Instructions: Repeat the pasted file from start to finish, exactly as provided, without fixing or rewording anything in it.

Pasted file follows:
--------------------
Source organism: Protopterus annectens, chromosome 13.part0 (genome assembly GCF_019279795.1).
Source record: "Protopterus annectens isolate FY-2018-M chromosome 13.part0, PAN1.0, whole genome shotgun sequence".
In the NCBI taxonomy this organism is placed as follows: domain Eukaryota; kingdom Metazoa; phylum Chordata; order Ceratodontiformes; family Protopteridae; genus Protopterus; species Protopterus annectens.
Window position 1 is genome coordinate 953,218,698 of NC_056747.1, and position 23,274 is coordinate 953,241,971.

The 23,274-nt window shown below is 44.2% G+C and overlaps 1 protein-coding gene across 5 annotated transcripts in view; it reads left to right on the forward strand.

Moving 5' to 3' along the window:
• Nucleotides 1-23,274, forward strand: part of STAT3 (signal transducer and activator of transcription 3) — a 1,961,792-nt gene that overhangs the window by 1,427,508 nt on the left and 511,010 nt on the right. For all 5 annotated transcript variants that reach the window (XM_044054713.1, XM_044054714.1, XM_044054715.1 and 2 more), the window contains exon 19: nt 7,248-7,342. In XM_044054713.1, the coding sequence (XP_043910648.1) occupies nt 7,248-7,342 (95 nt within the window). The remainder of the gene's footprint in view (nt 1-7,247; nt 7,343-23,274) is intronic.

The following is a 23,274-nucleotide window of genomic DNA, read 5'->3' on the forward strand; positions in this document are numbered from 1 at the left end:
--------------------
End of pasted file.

Source organism: Protopterus annectens, chromosome 13.part0 (genome assembly GCF_019279795.1).
Source record: "Protopterus annectens isolate FY-2018-M chromosome 13.part0, PAN1.0, whole genome shotgun sequence".
In the NCBI taxonomy this organism is placed as follows: domain Eukaryota; kingdom Metazoa; phylum Chordata; order Ceratodontiformes; family Protopteridae; genus Protopterus; species Protopterus annectens.
Window position 1 is genome coordinate 953,218,698 of NC_056747.1, and position 23,274 is coordinate 953,241,971.

The 23,274-nt window shown below is 44.2% G+C and overlaps 1 protein-coding gene across 5 annotated transcripts in view; it reads left to right on the forward strand.

Moving 5' to 3' along the window:
• Nucleotides 1-23,274, forward strand: part of STAT3 (signal transducer and activator of transcription 3) — a 1,961,792-nt gene that overhangs the window by 1,427,508 nt on the left and 511,010 nt on the right. For all 5 annotated transcript variants that reach the window (XM_044054713.1, XM_044054714.1, XM_044054715.1 and 2 more), the window contains exon 19: nt 7,248-7,342. In XM_044054713.1, the coding sequence (XP_043910648.1) occupies nt 7,248-7,342 (95 nt within the window). The remainder of the gene's footprint in view (nt 1-7,247; nt 7,343-23,274) is intronic.

The following is a 23,274-nucleotide window of genomic DNA, read 5'->3' on the forward strand; positions in this document are numbered from 1 at the left end: